MANHASSET, N.Y. Texas Instruments Inc. announced plans Monday (Dec. 8) to offer royalty-free licenses for any patents it holds within the Multiband-OFDM Alliance's (MBOA) ultrawideband proposal should the proposal be ratified by the IEEE 802.15.3a task group working on a high-speed, short-range wireless physical layer.
The announcement removes a cloud that has hung over the proposal, and is expected to be followed in quick succession by similar announcements from other patent-holding members of the Alliance.
The patent licensing issue came to the fore as the IEEE group met formally for the first time in July to discuss its options for that standard. In late October, XtremeSpectrum Inc., now the UWB operations division of Motorola Inc., and the competing proposal for the .15.3a standard filed a RAND-Z (reasonable and non-discriminatory-zero) statement with the IEEE. While M otorola has agreed to honor the statement with the purchase of XSI, it has declined to comment on what, if any, intellectual property it holds within the direct-sequence UWB proposal until spinning off its SPS group.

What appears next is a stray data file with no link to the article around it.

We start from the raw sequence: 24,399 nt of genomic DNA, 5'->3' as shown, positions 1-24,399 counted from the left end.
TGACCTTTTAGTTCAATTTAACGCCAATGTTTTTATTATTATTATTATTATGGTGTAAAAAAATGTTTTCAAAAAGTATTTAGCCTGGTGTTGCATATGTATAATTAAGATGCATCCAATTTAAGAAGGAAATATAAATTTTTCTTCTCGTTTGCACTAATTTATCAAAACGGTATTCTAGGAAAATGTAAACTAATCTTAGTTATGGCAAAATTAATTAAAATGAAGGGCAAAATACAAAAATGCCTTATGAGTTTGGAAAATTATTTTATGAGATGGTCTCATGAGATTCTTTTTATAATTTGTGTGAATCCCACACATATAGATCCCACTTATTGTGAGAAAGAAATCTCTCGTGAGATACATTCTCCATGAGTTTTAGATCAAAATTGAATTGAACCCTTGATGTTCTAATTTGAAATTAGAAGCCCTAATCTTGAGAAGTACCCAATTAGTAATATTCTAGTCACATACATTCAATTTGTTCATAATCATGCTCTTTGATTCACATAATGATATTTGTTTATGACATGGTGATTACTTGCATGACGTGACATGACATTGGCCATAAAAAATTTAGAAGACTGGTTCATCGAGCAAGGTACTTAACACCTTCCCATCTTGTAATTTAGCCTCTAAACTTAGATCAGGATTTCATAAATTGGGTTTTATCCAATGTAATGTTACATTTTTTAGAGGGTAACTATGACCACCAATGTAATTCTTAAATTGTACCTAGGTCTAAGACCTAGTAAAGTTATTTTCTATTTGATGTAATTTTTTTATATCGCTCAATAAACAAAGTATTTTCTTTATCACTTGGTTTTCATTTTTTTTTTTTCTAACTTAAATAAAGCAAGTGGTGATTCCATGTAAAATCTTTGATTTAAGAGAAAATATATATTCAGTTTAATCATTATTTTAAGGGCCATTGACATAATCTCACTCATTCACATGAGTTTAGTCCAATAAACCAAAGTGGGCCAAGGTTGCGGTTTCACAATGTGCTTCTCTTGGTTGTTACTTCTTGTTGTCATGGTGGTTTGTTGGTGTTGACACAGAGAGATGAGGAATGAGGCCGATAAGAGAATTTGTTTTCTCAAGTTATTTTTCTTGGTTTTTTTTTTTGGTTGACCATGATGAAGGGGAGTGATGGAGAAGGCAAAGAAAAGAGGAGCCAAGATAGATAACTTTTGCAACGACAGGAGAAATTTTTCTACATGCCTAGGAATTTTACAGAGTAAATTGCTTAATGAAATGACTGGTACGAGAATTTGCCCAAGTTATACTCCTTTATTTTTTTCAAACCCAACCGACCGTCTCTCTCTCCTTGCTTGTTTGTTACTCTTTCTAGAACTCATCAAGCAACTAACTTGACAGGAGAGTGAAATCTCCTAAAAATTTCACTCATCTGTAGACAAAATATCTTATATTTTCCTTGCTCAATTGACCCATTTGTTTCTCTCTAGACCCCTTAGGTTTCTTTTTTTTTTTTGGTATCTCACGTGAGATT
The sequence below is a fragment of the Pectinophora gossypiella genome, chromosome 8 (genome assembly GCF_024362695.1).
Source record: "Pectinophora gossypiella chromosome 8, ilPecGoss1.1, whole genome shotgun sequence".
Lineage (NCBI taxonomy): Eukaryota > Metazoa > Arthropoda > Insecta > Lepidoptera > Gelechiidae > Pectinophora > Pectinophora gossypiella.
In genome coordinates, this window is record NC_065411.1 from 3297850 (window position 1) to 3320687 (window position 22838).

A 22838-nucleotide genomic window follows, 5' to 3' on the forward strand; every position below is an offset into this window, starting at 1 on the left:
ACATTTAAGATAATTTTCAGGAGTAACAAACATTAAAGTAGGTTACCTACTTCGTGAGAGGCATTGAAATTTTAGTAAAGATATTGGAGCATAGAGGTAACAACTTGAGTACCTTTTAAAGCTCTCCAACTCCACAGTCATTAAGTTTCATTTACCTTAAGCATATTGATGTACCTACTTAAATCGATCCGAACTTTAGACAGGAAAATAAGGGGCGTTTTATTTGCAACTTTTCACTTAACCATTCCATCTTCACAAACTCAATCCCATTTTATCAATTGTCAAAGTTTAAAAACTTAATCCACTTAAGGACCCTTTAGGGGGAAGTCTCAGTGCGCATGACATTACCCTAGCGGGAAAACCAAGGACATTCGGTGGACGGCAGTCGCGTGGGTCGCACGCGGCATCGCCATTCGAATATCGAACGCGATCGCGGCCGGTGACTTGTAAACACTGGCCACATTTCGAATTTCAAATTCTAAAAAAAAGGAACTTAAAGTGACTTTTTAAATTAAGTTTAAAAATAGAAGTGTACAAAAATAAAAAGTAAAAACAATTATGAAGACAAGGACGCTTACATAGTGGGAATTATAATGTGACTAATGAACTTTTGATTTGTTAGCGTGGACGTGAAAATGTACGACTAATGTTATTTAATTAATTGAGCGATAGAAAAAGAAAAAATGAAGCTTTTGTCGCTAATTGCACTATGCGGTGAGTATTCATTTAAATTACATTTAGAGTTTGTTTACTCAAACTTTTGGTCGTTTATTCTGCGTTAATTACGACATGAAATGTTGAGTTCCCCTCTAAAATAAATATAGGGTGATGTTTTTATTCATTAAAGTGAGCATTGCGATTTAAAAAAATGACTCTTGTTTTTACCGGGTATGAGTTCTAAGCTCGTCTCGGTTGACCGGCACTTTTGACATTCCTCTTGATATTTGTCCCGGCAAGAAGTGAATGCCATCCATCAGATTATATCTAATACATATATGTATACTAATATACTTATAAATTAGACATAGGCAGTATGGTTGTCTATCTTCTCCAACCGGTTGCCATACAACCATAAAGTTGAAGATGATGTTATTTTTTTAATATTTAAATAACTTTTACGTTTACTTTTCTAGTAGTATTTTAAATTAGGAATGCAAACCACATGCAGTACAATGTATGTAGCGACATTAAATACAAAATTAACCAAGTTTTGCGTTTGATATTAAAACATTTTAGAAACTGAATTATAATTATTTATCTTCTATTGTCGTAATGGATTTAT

Until now, according to MBOA spokespersons, the group has been striving to complete a similar RAND-Z statement, but has been hampered by the sheer logistics of achieving consensus from its 34 members.
However, according to Mark Bowles, director of marketing for Staccato Communications Inc. (San Diego), all major contributors to the MBOA proposal have filed a RAND-Z statement with the IEEE. "Staccato, TI, Wisair, Alereon and Intel have the majority of all IP relevant to the current MBOA proposal and have filed RAND-Z," said Bowles. "Other MBOA members may hold IP now or in the future and they too may file RAND-Z at some point."
According to Bowles, the filing by the five companies addresses the concerns of IEEE members opposed to the MBOA proposal.